oubliette

hits the requisite 70s italo notes, but does it with an undertone of real pain - the melody is mournful, wistful where it could have tacky and in-jokey

(Source: Spotify)


supervillain:

seanwitzke:

Tucker stone and I write about our Top 20 films of 2013 over at the Factual.

Our list includes two films from Sandy B, lots of guys on boats, and a top two you could have guessed months ago. (Surprise, they’re all Delivery Man!) The number two movie, I think I got to a thing that made it so special for me, and I believe I’m the only person to talk about the Lords of Salem as a radical feminist movie in print (I googled, couldn’t find a damn thing close). More importantly: Tucker writing about Captain Phillips and a few others at the top of his game. Check it out if that sounds good.

been waiting on this and damn does it deliver. to pick one quote at random (though i could quote the entire thing it’s so on-point):

"It can’t be dismissed that great American horror movies, the ones from the generation that created slashers and zombies, were closer to the extremely low budget former mumblecore set than anyone who puts a trailer up on Bloody Disgusting. People who make a lot of movies really quickly, who learn their craft on the fly, whether the films are good or not. That’s not just the territory of Cassavettes. Movies made for nothing with great scripts, strong actors, and no qualms about committing to fucked up choices. That’s the real legacy of Carpenter/Craven/Romero/Cronenberg/etc. Not four seasons of The Walking Dead, not Platinum Dunes, not pre-loaded fanbases, not last minute Damon Lindelof rewrites of an already finished movie, not screenwriter to screenwriter racist trope jokes. Slasher movies have a rich history of being way better than they have any right to be, because rigid structure can create a space for idiosyncratic voices and variations. It was easier to make them and earn a profit with the economic layout at the time. It was always the place where art met commerce.”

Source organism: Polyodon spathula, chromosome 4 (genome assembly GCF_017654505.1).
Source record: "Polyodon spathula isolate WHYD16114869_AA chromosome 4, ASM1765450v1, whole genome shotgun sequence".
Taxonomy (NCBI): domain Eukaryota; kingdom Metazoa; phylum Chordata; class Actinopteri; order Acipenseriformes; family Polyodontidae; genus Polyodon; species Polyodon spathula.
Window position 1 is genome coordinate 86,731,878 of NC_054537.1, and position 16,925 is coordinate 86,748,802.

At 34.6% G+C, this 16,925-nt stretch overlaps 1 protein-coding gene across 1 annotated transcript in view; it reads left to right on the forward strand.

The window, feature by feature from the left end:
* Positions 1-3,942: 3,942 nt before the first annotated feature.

- Sean Witzke on You’re Next


a-bittersweet-life:

Claire Denis’ Bastards.

hell of a year when you have to decide between this and Drug War. denis’s command of - somehow - tactile visuals is in full force here, and as she ramps up the intensity toward the end the editing becomes erratic, the camera swaying, the score (THE SCORE) buzzing and scraping until that final sequence, which is at once way too horrific and impressively restrained.  View Larger

a-bittersweet-life:

Claire Denis’ Bastards.

hell of a year when you have to decide between this and Drug War. denis’s command of - somehow - tactile visuals is in full force here, and as she ramps up the intensity toward the end the editing becomes erratic, the camera swaying, the score (THE SCORE) buzzing and scraping until that final sequence, which is at once way too horrific and impressively restrained. 


Heavy Rocks →

my first piece on medium! i ride gravity like a prize pony